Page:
Taking AI to School

"The problem is that all these use cases are Nice-to-Haves. A Nice-to-Have is a bot that coaches the debate team or a text-to-worksheet app."

Taking AI to School
"You are a professional illustrator working for The New Yorker. Create a line and watercolor image of kids bringing robots to school. The robots should be friendly and colorful. The image should have no text." -Dall-E

AI has entered the classroom. And as Kevin Roose reports, this is leading to a mix of emotions among educators:

There is a lot of confusion and panic, but also a fair bit of curiosity and excitement. Mainly, educators want to know: How do we actually use this stuff to help students learn, rather than just try to catch them cheating?

OpenAI has ideas. In a recent blog post, they suggest that teachers use ChatGPT to write quizzes, generate lesson plans and support English language learners. Not mentioned is my personal favorite idea: an AI assistant that will help me improve my French accent without having to speak to a French person.

These ideas are fun and, unlike many historic applications of tech for education, eminently achievable. From a graveyard of SMART Boards, graphing calculators and those dorky green laptops the Media Lab gave to kids in Africa, will grow a garden of AI tools for educators that will probably be pretty useful.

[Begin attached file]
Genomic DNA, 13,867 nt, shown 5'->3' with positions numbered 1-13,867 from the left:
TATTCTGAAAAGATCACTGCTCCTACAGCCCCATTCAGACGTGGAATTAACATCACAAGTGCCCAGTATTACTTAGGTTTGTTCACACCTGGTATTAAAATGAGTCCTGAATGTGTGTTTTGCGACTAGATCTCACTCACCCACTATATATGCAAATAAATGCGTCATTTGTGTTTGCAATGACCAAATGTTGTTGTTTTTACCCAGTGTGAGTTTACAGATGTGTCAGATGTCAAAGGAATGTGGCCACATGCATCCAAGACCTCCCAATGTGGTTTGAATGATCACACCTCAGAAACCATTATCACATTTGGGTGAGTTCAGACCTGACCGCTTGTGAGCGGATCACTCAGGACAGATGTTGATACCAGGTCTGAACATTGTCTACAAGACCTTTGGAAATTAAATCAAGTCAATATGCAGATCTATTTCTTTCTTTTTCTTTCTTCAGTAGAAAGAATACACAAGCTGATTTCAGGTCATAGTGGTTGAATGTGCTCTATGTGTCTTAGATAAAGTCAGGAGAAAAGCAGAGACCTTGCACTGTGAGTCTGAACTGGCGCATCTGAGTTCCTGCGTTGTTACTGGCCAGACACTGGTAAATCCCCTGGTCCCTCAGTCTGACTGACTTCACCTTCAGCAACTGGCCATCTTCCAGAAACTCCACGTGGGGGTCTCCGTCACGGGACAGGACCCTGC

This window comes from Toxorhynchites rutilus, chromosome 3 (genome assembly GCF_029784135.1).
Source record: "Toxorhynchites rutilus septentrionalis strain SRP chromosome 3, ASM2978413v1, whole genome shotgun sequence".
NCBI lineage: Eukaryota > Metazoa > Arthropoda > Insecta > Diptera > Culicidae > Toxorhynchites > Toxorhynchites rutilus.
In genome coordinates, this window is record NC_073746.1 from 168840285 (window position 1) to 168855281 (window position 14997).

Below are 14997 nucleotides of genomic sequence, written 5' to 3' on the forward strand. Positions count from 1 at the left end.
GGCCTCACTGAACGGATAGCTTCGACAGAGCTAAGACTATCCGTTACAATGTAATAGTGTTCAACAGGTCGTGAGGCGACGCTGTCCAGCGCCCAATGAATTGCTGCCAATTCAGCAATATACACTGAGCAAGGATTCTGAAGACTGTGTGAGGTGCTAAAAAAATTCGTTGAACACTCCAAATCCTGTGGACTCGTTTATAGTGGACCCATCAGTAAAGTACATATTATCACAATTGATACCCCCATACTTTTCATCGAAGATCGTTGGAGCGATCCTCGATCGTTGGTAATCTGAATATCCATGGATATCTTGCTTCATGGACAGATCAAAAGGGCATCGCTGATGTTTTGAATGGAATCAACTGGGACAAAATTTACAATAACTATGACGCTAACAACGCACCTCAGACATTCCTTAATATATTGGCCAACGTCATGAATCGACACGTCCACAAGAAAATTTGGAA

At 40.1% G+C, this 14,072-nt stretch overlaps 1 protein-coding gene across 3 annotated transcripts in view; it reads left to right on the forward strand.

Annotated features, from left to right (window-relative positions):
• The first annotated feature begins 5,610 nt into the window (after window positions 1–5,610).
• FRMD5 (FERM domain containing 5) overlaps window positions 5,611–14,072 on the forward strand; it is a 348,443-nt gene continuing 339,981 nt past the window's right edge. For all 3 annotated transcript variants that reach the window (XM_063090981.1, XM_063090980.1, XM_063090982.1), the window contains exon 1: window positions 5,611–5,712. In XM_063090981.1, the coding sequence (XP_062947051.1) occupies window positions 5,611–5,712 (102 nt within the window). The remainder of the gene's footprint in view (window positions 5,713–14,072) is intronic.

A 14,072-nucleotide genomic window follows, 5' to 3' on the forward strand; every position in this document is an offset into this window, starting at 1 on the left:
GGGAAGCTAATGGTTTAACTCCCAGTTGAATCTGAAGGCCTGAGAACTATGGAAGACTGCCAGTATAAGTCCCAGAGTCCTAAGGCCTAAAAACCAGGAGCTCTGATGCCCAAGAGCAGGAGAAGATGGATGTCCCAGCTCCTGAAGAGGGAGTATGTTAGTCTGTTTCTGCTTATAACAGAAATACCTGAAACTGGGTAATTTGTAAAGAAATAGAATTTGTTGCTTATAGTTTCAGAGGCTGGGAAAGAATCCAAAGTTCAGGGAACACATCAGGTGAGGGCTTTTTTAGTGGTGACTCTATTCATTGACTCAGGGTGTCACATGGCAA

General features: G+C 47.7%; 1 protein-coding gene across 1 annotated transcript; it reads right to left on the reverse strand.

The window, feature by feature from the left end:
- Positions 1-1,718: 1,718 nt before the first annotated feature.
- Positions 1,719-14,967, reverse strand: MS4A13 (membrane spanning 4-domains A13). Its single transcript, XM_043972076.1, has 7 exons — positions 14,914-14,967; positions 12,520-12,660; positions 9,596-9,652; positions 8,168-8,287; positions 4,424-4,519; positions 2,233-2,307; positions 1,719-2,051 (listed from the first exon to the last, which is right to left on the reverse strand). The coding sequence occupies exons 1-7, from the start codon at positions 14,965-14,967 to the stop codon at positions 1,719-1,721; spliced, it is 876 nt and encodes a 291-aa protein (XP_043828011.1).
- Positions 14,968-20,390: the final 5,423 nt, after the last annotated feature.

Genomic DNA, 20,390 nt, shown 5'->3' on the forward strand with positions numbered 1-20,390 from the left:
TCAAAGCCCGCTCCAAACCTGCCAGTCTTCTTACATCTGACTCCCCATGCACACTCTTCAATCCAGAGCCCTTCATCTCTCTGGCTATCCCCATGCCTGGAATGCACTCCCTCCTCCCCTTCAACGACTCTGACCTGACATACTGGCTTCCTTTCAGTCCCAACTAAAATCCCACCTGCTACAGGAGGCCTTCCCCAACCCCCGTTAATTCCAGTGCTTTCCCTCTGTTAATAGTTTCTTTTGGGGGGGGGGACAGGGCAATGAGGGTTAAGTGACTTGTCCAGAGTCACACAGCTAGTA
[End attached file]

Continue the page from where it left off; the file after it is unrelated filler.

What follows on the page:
The problem is that all these use cases are Nice-to-Haves. A Nice-to-Have is a bot that coaches the debate team or a text-to-worksheet app. A Must Have is that the kids on the debate team learn to think and write well enough that they have a chance to get a job that won’t be replaced by a computer program.

I am not an educator, but I was once a student and I know that the sneaky trick of school is that you don’t just practice thinking and writing in school, you have to go home and practice for hours more by doing your homework. What happens to homework in the era of ChatGPT is the largest looming question in the ed space right now.

There are a few ideas being tossed around. One is to let students use AI for homework, but significantly raise the expectations of what they produce. This approach seems fraught to me: How do you teach foundational concepts if the foundational tasks are solvable via AI and the higher-order tasks require an understanding of foundational concepts?

I never need to write HTML and Javascript from scratch these days, but the tools to generate frontend code change every few years, and I’m able to pick up new tools quickly because I understand the basics. I would have been in real trouble if I went straight to learning Dreamweaver.

My out-of-the-box suggestion is to use homework time to teach students things that cannot be done by AI such as gardening, painting, volunteering or in any way interacting with the physical world. And then they can come to class and write about it.

We at MoP are wishing all the educators, students and parents creativity, patience and a sense of humor to tackle this upcoming school year. Best of luck and keep us posted on how it’s going!

-- Erica


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